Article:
Aside from making the obvious point that Wall Street has a lot of money and will give the Democrats some if they make themselves useful, Schoen’s argument is dubious. “Despite what the Democratic left says, America is a center-right, pro-capitalist nation,” he declares, citing polling that 60 percent in the US still have a positive view of capitalism, with socialism viewed favorably by only 35 percent—as if only socialists want politicians to stand up to Wall Street. He ignores polls showing that up to 76 percent want the rich to pay higher taxes.
Schoen credits his one-time boss Bill Clinton with having “balanced the budget, acknowledged the limits of government” and “moving the party away from a reflexive anti–Wall Street posture.” Following that, he notes that “as the party has left behind that version of liberalism, it has also found its way to its weakest electoral position — nationally and at the state level — since the 1920s.”
Schoen prefaces this contrast with “memories in politics are short.” He must be counting on that, actually, because the point makes no sense if you remember that Clinton’s shift to the right also devastated the Democrats electorally—barely less of a disaster than the Obama era:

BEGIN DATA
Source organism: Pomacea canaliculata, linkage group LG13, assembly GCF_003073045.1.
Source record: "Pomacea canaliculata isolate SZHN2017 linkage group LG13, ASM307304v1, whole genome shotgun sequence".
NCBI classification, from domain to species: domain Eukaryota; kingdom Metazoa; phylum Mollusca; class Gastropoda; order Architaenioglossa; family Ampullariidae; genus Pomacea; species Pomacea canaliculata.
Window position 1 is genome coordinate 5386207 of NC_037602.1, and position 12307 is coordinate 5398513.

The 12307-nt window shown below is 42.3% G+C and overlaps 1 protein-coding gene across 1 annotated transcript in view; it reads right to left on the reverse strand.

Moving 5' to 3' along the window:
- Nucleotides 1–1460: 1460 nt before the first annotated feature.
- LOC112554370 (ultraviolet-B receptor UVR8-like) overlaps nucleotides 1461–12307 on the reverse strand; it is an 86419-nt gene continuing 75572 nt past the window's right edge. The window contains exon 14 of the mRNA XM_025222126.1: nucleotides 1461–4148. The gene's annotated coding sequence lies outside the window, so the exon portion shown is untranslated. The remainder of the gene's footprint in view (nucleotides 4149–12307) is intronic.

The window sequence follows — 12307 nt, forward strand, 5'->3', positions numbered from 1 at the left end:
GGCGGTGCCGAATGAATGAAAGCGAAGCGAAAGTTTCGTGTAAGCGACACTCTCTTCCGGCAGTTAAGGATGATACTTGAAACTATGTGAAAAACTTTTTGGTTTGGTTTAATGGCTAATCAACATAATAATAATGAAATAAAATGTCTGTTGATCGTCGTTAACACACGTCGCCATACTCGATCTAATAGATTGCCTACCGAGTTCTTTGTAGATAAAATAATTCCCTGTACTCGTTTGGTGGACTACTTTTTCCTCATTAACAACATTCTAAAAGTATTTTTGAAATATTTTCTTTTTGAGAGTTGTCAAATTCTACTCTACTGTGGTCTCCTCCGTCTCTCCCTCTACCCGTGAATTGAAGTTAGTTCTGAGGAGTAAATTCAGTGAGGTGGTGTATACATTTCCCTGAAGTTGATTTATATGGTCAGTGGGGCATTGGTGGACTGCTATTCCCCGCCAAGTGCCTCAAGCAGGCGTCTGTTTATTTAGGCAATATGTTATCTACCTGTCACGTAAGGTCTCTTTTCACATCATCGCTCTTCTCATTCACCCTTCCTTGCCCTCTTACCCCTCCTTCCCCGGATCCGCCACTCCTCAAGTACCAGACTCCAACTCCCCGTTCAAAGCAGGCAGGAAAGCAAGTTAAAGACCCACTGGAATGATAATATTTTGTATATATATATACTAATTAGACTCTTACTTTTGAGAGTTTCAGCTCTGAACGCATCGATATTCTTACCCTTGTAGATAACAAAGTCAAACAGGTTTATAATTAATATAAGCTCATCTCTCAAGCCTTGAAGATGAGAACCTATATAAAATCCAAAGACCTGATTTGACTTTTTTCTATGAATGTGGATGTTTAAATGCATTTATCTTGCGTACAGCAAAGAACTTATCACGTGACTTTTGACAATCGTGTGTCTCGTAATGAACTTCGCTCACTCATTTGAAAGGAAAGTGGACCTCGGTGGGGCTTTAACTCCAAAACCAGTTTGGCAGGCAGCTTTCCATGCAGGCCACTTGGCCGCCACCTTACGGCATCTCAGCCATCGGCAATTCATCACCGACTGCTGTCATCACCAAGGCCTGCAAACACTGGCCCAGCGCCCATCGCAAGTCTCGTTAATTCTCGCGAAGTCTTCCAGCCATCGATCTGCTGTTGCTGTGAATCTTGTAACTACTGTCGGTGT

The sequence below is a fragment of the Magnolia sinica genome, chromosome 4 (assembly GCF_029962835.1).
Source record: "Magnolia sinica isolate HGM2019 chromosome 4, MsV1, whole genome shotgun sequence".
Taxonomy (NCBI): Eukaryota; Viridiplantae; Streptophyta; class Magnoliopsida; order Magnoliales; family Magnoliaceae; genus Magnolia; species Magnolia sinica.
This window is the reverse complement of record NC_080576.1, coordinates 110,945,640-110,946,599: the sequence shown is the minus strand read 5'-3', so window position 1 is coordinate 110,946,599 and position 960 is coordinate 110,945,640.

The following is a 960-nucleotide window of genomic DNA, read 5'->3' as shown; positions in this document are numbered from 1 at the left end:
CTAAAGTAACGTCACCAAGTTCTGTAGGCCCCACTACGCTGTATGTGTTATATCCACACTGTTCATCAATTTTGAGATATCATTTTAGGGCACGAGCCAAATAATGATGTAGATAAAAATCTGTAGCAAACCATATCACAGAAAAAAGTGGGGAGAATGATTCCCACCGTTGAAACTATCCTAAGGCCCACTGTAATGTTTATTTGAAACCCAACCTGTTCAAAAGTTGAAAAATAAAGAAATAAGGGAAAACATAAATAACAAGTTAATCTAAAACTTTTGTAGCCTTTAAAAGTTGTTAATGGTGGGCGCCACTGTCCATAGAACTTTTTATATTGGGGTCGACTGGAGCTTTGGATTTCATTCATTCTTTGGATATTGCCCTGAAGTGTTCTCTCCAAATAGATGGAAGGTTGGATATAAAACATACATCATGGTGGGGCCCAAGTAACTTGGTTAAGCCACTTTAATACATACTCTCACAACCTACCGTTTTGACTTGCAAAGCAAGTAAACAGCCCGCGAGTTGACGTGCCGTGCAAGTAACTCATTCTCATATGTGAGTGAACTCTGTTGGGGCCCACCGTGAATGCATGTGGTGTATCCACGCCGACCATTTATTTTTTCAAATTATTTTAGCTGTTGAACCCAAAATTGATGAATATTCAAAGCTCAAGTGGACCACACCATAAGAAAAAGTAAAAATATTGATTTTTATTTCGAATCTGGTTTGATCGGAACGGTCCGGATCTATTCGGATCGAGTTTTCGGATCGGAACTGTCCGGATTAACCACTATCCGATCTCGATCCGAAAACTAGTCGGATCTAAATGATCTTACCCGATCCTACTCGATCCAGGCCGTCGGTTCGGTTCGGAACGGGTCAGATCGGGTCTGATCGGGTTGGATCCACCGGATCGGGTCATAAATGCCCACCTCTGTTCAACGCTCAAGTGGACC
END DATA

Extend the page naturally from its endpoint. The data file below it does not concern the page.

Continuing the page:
Presenting one of these eras as a golden age and the other as a time of torment is disingenuous, to say the least. But the bigger problem is the premise that Obama (and Hillary Clinton) represent a break from Bill Clinton’s Wall Street–friendly liberalism. Was it the failure to prosecute anyone for the massive fraud that brought down the US economy that demonstrated Obama’s hostility to Wall Street? Or his allowing a CitiGroup executive to vet his Cabinet picks? Perhaps it was when he swiftly pocketed a $400,000 honorarium from Cantor Fitzgerald upon leaving office.
But there’s a conspicuous up-is-down quality to Schoen’s plea for maintaining the Democratic Party’s ties to Wall Street. He even goes so far as to credit Bill Clinton with “adding wealth to the retirement accounts and other investment portfolios of millions of middle-class Americans” by signing the Financial Services Modernization Act of 1999—better known as the repeal of Glass-Steagall, a deregulatory move that is justly blamed for setting the stage for the financial collapse of 2008 (In These Times, 10/9/15).